Oh, God, I'm so tired. Where do I begin? The Big Bang? "Christ, we made that," Harry Cohn would have growled: "Lana Turner, Errol Flynn. I said bring me something fresh!" Good old Harry: at Columbia he put in a time clock—swear to God!—and the writers had to punch in and out, they had to prove that they were working from nine until five. One day the Epsteins—Phil and Julie, Casablanca—well, they turned in a screenplay that Harry didn't like. "You bestids," he shrieked at the brothers, "this is writing? How the hell could you wound me like this, how could you sheft me when I've been like a patron to you boys, like a father, you esps, you goniffs, you stabbies in the beck!", raving endlessly on and on like this while spinning upward toward the ceiling in a cyclone of curses and making things somehow a Jewish King Lear until, finally, panting and frothing, he stopped, the huge whites of his eyes glaring up at the brothers like in one of his early zombie movies. "Mr. Cohn, I feel ashamed that the script is so rotten," Julie offered contritely, all earnest and abashed, and his kindly elf's face had this puzzled, lost look as he groped, "but I'm sure that I'm speaking for Phil here as well when I say that I really just can't understand it: check the cards—we were here from nine to five every day."

Harry's well-known creed was, "Give the people what they want!" When he died, they held the funeral service on a sound stage, stage Number Five on the old Gower lot. Groucho Marx leered around at the crowd in attendance, so many there was hardly air to breathe, the place was packed, and said, "You see—you give the people what they want and they'll turn out." There are eight million stories in the naked city, Doctor. Is that your red Rolls out in front? The Corniche with "ID DOC 1" on the license plate and the voodoo doll dangling from the mirror? I think you would have liked Harry Cohn, he was given to excess. On his deathbed he said "Rosebud" twice.

"Get to the part about Warren?" Nice. Ta guele espece de connard, you who sits there with all of the moral authority of a surreptitious fart, looking rapt and concerned while pretending to be listening and all the while anxious for this day to be done so at last you can hie yourself over to Sotheby's to bid on the garter belt worn by Freud and then fondle it nightly in that secret little room where you pen all those blackmail letters to your patients, the ones signed anonymously, "A Friend." This is my analysis, Doctor, my story, and I'll pace it as I please. Understand that? Good.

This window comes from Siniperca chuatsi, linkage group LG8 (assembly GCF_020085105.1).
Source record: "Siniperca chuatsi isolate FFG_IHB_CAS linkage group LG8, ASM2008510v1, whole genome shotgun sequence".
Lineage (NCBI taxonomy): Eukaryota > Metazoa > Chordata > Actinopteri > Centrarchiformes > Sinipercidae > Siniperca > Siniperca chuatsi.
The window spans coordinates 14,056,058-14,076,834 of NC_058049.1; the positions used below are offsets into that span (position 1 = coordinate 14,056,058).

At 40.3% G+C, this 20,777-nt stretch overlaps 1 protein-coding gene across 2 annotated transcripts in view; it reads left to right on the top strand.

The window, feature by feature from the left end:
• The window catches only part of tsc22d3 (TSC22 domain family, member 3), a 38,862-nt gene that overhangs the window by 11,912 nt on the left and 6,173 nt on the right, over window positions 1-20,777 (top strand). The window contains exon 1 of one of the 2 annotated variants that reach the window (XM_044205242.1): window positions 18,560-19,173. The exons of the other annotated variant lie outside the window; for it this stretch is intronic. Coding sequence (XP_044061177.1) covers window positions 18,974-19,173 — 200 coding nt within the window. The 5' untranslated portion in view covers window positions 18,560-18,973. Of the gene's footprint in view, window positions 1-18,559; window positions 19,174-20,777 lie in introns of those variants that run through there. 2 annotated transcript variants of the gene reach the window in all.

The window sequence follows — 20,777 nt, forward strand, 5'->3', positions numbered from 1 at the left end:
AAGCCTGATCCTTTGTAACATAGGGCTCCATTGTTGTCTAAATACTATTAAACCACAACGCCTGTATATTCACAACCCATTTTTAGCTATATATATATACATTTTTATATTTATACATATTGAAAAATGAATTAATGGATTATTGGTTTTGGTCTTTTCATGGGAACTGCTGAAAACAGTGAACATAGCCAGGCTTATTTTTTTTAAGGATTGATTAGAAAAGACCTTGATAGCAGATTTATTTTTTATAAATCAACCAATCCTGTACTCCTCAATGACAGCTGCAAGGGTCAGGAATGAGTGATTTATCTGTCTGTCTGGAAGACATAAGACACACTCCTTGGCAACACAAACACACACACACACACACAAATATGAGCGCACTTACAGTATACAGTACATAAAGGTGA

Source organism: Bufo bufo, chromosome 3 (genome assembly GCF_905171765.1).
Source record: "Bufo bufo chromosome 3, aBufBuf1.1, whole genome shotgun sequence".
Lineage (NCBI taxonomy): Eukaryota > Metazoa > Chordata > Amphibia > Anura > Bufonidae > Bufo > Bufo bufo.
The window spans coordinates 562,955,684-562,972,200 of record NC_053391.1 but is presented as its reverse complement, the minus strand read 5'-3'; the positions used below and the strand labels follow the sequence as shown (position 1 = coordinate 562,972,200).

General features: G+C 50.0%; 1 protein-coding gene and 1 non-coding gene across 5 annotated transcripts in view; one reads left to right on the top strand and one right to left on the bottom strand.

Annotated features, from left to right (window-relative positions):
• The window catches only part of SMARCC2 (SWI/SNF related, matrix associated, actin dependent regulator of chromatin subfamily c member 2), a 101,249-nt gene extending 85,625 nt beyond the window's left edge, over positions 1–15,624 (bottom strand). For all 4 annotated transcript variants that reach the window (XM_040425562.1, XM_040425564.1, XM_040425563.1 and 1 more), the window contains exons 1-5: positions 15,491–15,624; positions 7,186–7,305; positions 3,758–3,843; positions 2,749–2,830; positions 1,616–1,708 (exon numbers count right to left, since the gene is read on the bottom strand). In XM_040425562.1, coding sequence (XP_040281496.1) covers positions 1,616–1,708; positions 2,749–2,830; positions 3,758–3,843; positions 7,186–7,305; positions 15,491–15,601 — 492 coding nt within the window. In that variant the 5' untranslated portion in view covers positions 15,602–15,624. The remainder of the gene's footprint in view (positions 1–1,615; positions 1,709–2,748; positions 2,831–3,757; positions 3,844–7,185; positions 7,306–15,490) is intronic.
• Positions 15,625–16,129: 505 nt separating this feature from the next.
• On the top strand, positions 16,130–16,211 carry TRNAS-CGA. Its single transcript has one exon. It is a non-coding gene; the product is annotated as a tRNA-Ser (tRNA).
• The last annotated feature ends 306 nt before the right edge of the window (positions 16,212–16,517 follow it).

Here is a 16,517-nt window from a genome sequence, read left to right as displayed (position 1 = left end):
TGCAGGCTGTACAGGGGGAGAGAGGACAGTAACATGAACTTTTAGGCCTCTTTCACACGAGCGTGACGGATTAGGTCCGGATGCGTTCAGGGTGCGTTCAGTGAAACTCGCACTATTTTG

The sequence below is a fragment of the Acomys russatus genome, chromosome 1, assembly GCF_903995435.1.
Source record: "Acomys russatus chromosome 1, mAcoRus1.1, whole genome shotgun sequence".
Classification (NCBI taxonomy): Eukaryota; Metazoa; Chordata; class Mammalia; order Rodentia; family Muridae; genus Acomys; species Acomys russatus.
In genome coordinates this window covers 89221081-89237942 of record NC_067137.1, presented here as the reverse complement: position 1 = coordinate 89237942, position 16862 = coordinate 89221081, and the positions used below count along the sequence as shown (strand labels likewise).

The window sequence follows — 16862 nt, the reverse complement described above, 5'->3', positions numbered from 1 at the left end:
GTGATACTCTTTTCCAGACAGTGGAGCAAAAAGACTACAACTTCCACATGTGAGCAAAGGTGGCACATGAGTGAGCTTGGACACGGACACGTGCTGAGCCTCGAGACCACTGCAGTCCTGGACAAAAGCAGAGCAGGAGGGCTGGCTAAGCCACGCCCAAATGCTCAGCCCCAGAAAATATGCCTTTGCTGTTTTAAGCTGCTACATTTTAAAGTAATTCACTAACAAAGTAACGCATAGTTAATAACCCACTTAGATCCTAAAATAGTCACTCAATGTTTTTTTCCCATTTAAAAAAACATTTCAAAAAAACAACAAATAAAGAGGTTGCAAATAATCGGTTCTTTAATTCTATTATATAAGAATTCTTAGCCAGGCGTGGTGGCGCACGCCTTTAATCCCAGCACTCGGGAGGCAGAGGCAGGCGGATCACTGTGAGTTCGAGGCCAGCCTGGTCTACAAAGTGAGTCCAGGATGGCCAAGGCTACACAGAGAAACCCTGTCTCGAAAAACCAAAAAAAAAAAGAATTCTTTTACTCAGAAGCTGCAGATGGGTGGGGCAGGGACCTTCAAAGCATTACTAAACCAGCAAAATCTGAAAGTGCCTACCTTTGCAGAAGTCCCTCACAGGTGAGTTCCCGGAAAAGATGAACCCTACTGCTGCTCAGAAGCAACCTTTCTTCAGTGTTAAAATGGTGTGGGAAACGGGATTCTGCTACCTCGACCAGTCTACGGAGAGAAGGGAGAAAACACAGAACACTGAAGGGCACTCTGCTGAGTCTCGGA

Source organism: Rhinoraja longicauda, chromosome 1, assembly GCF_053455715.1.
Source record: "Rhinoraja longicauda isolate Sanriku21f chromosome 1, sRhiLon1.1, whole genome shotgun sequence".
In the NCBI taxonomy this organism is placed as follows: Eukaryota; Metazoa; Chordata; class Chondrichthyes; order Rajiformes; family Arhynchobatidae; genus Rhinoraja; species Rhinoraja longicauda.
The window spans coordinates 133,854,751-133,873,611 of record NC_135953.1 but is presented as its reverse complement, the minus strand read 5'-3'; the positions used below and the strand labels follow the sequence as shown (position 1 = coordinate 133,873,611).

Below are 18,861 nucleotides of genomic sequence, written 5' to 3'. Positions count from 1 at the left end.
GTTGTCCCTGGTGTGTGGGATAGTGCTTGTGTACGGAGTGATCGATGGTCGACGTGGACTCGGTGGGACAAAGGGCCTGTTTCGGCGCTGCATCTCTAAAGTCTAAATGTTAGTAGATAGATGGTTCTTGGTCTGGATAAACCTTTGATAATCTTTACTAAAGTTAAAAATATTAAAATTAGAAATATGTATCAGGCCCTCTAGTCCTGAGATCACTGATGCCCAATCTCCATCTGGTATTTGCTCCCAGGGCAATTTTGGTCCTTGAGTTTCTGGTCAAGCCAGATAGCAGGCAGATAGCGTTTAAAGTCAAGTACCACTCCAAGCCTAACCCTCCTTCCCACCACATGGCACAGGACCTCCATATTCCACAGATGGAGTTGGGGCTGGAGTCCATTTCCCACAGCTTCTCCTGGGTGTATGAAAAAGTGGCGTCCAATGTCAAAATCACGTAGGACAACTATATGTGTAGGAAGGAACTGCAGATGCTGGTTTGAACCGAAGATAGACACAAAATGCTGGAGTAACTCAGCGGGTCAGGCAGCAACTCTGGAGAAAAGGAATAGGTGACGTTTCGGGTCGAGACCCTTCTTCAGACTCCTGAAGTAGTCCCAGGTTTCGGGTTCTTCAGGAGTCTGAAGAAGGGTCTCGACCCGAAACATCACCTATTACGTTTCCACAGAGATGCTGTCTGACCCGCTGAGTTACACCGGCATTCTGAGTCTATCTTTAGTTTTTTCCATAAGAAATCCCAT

I first met Warren in the Egyptology Room of the British Museum in London where he was browsing while taking a break from his arduous study of the comparative incidence of "moveable nu" in the Odyssey and in Greenblatt's Delicatessen. Glancing up coolly from the silent ponder of a curiously nonresponsive sarcophagus, he fixed me with squinty ice eyes as he softly inquired, "You fuck my sister?", a theme which he would frequently come to revisit as our friendship thickened on our march through the woods and to which we may return for explanation later on, for this is neither the time, I would think, nor the place.

"Is any of this true?" Are you utterly cracked, my liege? If I knew what was fact from froth would I be here in this private little laughing academy chatting it up with Norman Bates? Maybe it's illusion versus reality. Yes. Did you ever see a movie called Blow-Up? It's about a photographer who obsesses about what he suspects is a murder in the park where he was doing a shoot a few days before. He repeatedly enlarges a section of a photo where he thinks he sees the murderer lurking in some foliage. The film was a smash, I loved it, but some of the reviewers said there never was a murder, that the theme was illusion versus reality. This made me feel dumber than wheat. One night at Jim Bellows's house in Brentwood I met the director of Blow-Up himself, the most pleasant Michelangelo Antonioni. "Was there really a murder?" I asked him bluntly after shaking his hand and praising the film. He looked at me oddly, and then answered, "Well, yes; I mean, at least I thought so." I hauled out Life magazine's big clincher about "illusion versus reality"—the scene at the end where some revelers are playing an imaginary game of tennis with invisible rackets, balls and net. "What about that?" I said; "what did it mean?" Antonioni gave a diffident shrug and said, "Nothing. I once saw some people doing that in Hyde Park and I just thought it might turn out to be interesting footage."